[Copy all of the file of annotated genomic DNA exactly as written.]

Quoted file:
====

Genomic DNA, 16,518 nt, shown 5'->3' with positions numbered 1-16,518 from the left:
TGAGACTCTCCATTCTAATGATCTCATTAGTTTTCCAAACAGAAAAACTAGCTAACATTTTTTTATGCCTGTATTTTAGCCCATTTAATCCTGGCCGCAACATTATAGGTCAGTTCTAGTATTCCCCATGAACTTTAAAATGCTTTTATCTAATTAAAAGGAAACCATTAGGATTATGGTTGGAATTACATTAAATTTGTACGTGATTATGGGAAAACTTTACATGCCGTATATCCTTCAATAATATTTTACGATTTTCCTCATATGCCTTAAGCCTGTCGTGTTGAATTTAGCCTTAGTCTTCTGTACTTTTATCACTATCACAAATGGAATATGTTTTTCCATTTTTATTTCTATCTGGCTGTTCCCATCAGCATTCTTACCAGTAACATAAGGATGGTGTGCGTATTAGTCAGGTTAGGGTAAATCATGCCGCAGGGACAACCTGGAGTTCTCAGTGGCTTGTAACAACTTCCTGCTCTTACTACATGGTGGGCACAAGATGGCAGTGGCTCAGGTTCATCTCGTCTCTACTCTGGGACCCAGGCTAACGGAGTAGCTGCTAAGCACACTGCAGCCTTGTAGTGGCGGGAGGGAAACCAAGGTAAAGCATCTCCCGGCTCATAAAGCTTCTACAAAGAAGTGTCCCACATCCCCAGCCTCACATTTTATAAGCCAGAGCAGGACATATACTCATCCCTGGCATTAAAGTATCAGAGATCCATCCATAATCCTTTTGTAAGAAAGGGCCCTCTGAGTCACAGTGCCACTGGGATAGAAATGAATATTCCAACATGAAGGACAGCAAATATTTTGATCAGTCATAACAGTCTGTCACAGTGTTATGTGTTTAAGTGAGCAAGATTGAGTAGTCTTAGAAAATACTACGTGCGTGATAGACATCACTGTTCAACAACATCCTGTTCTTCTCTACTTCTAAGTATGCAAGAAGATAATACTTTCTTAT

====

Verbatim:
Genomic DNA, 16,518 nt, shown 5'->3' with positions numbered 1-16,518 from the left:
TGAGACTCTCCATTCTAATGATCTCATTAGTTTTCCAAACAGAAAAACTAGCTAACATTTTTTTATGCCTGTATTTTAGCCCATTTAATCCTGGCCGCAACATTATAGGTCAGTTCTAGTATTCCCCATGAACTTTAAAATGCTTTTATCTAATTAAAAGGAAACCATTAGGATTATGGTTGGAATTACATTAAATTTGTACGTGATTATGGGAAAACTTTACATGCCGTATATCCTTCAATAATATTTTACGATTTTCCTCATATGCCTTAAGCCTGTCGTGTTGAATTTAGCCTTAGTCTTCTGTACTTTTATCACTATCACAAATGGAATATGTTTTTCCATTTTTATTTCTATCTGGCTGTTCCCATCAGCATTCTTACCAGTAACATAAGGATGGTGTGCGTATTAGTCAGGTTAGGGTAAATCATGCCGCAGGGACAACCTGGAGTTCTCAGTGGCTTGTAACAACTTCCTGCTCTTACTACATGGTGGGCACAAGATGGCAGTGGCTCAGGTTCATCTCGTCTCTACTCTGGGACCCAGGCTAACGGAGTAGCTGCTAAGCACACTGCAGCCTTGTAGTGGCGGGAGGGAAACCAAGGTAAAGCATCTCCCGGCTCATAAAGCTTCTACAAAGAAGTGTCCCACATCCCCAGCCTCACATTTTATAAGCCAGAGCAGGACATATACTCATCCCTGGCATTAAAGTATCAGAGATCCATCCATAATCCTTTTGTAAGAAAGGGCCCTCTGAGTCACAGTGCCACTGGGATAGAAATGAATATTCCAACATGAAGGACAGCAAATATTTTGATCAGTCATAACAGTCTGTCACAGTGTTATGTGTTTAAGTGAGCAAGATTGAGTAGTCTTAGAAAATACTACGTGCGTGATAGACATCACTGTTCAACAACATCCTGTTCTTCTCTACTTCTAAGTATGCAAGAAGATAATACTTTCTTAT